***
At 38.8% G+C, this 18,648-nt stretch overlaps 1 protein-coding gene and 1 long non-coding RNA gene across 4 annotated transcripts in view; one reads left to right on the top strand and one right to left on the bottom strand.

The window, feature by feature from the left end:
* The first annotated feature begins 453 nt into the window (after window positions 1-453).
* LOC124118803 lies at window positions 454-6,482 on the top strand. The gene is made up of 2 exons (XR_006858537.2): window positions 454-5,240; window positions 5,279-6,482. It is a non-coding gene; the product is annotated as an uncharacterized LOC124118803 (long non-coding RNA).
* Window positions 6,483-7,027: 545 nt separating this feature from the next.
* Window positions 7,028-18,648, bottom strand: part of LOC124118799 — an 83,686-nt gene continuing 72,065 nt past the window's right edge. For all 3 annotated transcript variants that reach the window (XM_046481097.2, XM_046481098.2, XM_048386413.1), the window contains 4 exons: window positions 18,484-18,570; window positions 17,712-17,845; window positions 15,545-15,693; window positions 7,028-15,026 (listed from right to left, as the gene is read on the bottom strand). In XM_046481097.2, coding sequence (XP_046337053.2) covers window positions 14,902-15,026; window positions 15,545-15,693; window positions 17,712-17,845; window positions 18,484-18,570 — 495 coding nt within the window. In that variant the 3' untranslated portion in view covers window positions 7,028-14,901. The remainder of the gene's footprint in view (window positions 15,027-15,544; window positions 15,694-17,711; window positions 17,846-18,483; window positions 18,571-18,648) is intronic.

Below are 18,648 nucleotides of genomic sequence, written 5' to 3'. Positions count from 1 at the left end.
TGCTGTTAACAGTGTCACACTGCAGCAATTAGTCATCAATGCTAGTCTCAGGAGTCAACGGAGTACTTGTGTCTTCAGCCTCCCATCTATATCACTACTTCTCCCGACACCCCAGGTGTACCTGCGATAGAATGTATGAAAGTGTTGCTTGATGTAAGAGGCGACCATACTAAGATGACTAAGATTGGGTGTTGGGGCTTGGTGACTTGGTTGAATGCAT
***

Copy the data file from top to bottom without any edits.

At 38.8% G+C, this 18,648-nt stretch overlaps 1 protein-coding gene and 1 long non-coding RNA gene across 4 annotated transcripts in view; one reads left to right on the top strand and one right to left on the bottom strand.

The window, feature by feature from the left end:
* The first annotated feature begins 453 nt into the window (after window positions 1-453).
* LOC124118803 lies at window positions 454-6,482 on the top strand. The gene is made up of 2 exons (XR_006858537.2): window positions 454-5,240; window positions 5,279-6,482. It is a non-coding gene; the product is annotated as an uncharacterized LOC124118803 (long non-coding RNA).
* Window positions 6,483-7,027: 545 nt separating this feature from the next.
* Window positions 7,028-18,648, bottom strand: part of LOC124118799 — an 83,686-nt gene continuing 72,065 nt past the window's right edge. For all 3 annotated transcript variants that reach the window (XM_046481097.2, XM_046481098.2, XM_048386413.1), the window contains 4 exons: window positions 18,484-18,570; window positions 17,712-17,845; window positions 15,545-15,693; window positions 7,028-15,026 (listed from right to left, as the gene is read on the bottom strand). In XM_046481097.2, coding sequence (XP_046337053.2) covers window positions 14,902-15,026; window positions 15,545-15,693; window positions 17,712-17,845; window positions 18,484-18,570 — 495 coding nt within the window. In that variant the 3' untranslated portion in view covers window positions 7,028-14,901. The remainder of the gene's footprint in view (window positions 15,027-15,544; window positions 15,694-17,711; window positions 17,846-18,483; window positions 18,571-18,648) is intronic.

Below are 18,648 nucleotides of genomic sequence, written 5' to 3'. Positions count from 1 at the left end.
TGCTGTTAACAGTGTCACACTGCAGCAATTAGTCATCAATGCTAGTCTCAGGAGTCAACGGAGTACTTGTGTCTTCAGCCTCCCATCTATATCACTACTTCTCCCGACACCCCAGGTGTACCTGCGATAGAATGTATGAAAGTGTTGCTTGATGTAAGAGGCGACCATACTAAGATGACTAAGATTGGGTGTTGGGGCTTGGTGACTTGGTTGAATGCAT